Pop culture obsessives writing for the pop culture obsessed.
Pop culture obsessives writing for the pop culture obsessed.

The Iron Giant

Illustration for article titled The Iron Giant

“I am not a gun.” —The Iron Giant

The common thread connecting all cult movies is their singularity, born of a filmmaker’s resistance to the hackneyed formulas and assembly-line processes of the major studio. Of course, it’s much easier to be an iconoclast off the lot, which is why the vast majority of New Cult Canon titles were produced independently or in a country other than America. That goes double for Hollywood animated movies, which are by necessity a factory endeavor; in thinking about some American films to include in Animation Month, it occurred to me how few truly personal visions have managed to squeeze through the system. That isn’t to say that the contemporary animation scene isn’t vital; quite the contrary. But the major efforts have more of an institutional stamp than a personal one: Think about Pixar, Aardman, or Katzenberg-era Disney, and the distinguishing features are varied and unmistakable. But locating a single, guiding force behind any one of their movies, while not impossible, isn’t nearly so easy.


There are a handful of outliers I considered for this column—most notably The Emperor’s New Groove, a wonderfully rambunctious orphan in the Disney catalog—but I eventually settled on Brad Bird’s The Iron Giant, an enduring little hiccup in the natural order of things. Coming out of Warner Brothers animation, which hadn’t (and still hasn’t) found an identity since its Looney Tunes heyday, the film stubbornly refused to conform to the industry standard. It’s a smoothly integrated hybrid of hand-drawn and computer animation, but with a look that leans decisively toward the former—it sports a simple, warm, retro style that was markedly out of fashion in the rush to CGI. Missing also were the requisite song-and-dance numbers and snarky pop-culture references in the dialogue, replaced by an austere music score and a take on Eisenhower’s America that brims with gee-whiz earnestness. In other words, merchandising opportunities were limited at best.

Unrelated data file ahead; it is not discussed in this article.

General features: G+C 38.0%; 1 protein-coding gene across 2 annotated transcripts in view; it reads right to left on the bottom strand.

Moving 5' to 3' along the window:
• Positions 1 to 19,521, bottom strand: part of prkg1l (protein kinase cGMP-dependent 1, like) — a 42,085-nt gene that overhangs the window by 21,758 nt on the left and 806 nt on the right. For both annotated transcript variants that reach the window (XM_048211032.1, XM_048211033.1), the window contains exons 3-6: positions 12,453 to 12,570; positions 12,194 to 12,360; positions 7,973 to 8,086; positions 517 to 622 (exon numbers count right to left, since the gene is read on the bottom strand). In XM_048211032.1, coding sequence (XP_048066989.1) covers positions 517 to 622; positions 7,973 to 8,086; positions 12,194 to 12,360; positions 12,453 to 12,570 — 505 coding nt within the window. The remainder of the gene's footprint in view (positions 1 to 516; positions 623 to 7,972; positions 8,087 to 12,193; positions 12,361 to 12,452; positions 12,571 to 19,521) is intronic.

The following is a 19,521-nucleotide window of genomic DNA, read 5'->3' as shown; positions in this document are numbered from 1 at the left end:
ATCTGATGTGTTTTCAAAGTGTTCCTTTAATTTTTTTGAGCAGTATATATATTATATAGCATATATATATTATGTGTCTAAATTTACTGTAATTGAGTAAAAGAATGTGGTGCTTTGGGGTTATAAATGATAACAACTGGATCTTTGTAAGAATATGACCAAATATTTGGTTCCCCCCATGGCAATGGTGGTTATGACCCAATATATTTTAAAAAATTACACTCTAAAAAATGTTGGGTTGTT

The Iron Giant flopped in 1999, leading Warner Brothers president Lorenzo di Bonaventura to shift the blame on the presumed box-office folly of bankrolling “smarter family movies” rather than on his studio’s ineptitude in rolling it out. (The film was sandwiched between Quest For Camelot and Osmosis Jones, to give you an idea of Warners’ dysfunctional feature-animation division.) Granted, a pacifist morality tale set during the height of the Cold War sounds more like a trip to school than fun for the whole family. But at its core, The Iron Giant is basically E.T. in reverse: same starry-eyed story of a boy befriending an alien, only here, it’s the boy’s simple wisdom that makes an impression on the alien, not the other way around. And while there’s no single image in The Iron Giant to match the iconic shot of children cycling in silhouette under the moonlight, there isn’t much difference between that flight and a young boy cradled into the palm of a 100-foot-tall robot, catching a bird’s-eye view of a seaside town in New England. The bond between boy and alien may just transcend the bond between boy and dog.

The opening shot glides past the Soviet satellite Sputnik as it orbits around the Earth; already, all demographic charts have been thrown out the window. Parents (or more likely, grandparents) might recall what life was like during the Cold War, or at least have some historical reference, but 1999 was still a full decade after the Berlin Wall went down, so those tensions are completely lost on the little Johnnys and Jennys in the audience. To the average (or not-so-average) kid, the scene in 1957, when the film takes place, doesn’t resemble their world in the least, even though Bird and screenwriter Tim McCanlies—drawing only slightly from the children’s novel The Iron Man, by British poet laureate Ted Hughes—have found other ways to connect with the very young. Kids don’t need to know a thing about the arms race, beatniks, or “duck and cover” educational propaganda to grasp the simple themes of peace and friendship at the film’s heart. But those elements are there for their parents; rarely does family entertainment work several steps up the generational ladder.